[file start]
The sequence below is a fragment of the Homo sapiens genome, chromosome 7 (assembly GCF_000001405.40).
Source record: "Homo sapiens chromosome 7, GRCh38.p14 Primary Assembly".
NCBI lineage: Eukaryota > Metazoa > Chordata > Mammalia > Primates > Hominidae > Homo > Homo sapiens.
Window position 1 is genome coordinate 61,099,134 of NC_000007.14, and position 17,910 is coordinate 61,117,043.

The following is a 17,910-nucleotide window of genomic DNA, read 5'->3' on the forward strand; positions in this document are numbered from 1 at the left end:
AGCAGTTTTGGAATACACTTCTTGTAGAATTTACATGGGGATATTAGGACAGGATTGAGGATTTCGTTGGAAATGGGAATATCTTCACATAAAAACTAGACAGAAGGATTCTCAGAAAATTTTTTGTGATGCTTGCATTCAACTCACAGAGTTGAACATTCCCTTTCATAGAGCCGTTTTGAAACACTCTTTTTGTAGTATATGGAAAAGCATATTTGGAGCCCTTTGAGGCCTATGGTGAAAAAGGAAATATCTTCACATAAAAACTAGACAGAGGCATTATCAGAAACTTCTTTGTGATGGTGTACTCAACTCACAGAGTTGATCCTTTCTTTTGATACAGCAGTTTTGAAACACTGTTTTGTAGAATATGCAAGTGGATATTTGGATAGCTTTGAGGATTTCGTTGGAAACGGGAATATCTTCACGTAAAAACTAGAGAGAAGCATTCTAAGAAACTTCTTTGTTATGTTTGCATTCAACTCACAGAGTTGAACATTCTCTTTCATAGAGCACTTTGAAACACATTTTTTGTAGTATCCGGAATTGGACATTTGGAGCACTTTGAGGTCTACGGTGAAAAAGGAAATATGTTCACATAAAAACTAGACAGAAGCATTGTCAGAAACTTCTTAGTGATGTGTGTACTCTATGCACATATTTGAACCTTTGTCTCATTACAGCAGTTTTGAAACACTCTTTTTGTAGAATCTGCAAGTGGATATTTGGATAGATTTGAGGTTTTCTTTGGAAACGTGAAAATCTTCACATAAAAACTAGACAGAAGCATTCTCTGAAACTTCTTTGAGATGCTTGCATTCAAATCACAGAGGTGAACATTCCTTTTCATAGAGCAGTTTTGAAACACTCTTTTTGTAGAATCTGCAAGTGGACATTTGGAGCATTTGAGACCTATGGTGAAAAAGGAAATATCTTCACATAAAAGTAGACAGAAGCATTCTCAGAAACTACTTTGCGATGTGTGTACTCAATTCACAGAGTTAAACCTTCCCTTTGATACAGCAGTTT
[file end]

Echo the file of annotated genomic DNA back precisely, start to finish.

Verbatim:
The sequence below is a fragment of the Homo sapiens genome, chromosome 7 (assembly GCF_000001405.40).
Source record: "Homo sapiens chromosome 7, GRCh38.p14 Primary Assembly".
NCBI lineage: Eukaryota > Metazoa > Chordata > Mammalia > Primates > Hominidae > Homo > Homo sapiens.
Window position 1 is genome coordinate 61,099,134 of NC_000007.14, and position 17,910 is coordinate 61,117,043.

The following is a 17,910-nucleotide window of genomic DNA, read 5'->3' on the forward strand; positions in this document are numbered from 1 at the left end:
AGCAGTTTTGGAATACACTTCTTGTAGAATTTACATGGGGATATTAGGACAGGATTGAGGATTTCGTTGGAAATGGGAATATCTTCACATAAAAACTAGACAGAAGGATTCTCAGAAAATTTTTTGTGATGCTTGCATTCAACTCACAGAGTTGAACATTCCCTTTCATAGAGCCGTTTTGAAACACTCTTTTTGTAGTATATGGAAAAGCATATTTGGAGCCCTTTGAGGCCTATGGTGAAAAAGGAAATATCTTCACATAAAAACTAGACAGAGGCATTATCAGAAACTTCTTTGTGATGGTGTACTCAACTCACAGAGTTGATCCTTTCTTTTGATACAGCAGTTTTGAAACACTGTTTTGTAGAATATGCAAGTGGATATTTGGATAGCTTTGAGGATTTCGTTGGAAACGGGAATATCTTCACGTAAAAACTAGAGAGAAGCATTCTAAGAAACTTCTTTGTTATGTTTGCATTCAACTCACAGAGTTGAACATTCTCTTTCATAGAGCACTTTGAAACACATTTTTTGTAGTATCCGGAATTGGACATTTGGAGCACTTTGAGGTCTACGGTGAAAAAGGAAATATGTTCACATAAAAACTAGACAGAAGCATTGTCAGAAACTTCTTAGTGATGTGTGTACTCTATGCACATATTTGAACCTTTGTCTCATTACAGCAGTTTTGAAACACTCTTTTTGTAGAATCTGCAAGTGGATATTTGGATAGATTTGAGGTTTTCTTTGGAAACGTGAAAATCTTCACATAAAAACTAGACAGAAGCATTCTCTGAAACTTCTTTGAGATGCTTGCATTCAAATCACAGAGGTGAACATTCCTTTTCATAGAGCAGTTTTGAAACACTCTTTTTGTAGAATCTGCAAGTGGACATTTGGAGCATTTGAGACCTATGGTGAAAAAGGAAATATCTTCACATAAAAGTAGACAGAAGCATTCTCAGAAACTACTTTGCGATGTGTGTACTCAATTCACAGAGTTAAACCTTCCCTTTGATACAGCAGTTT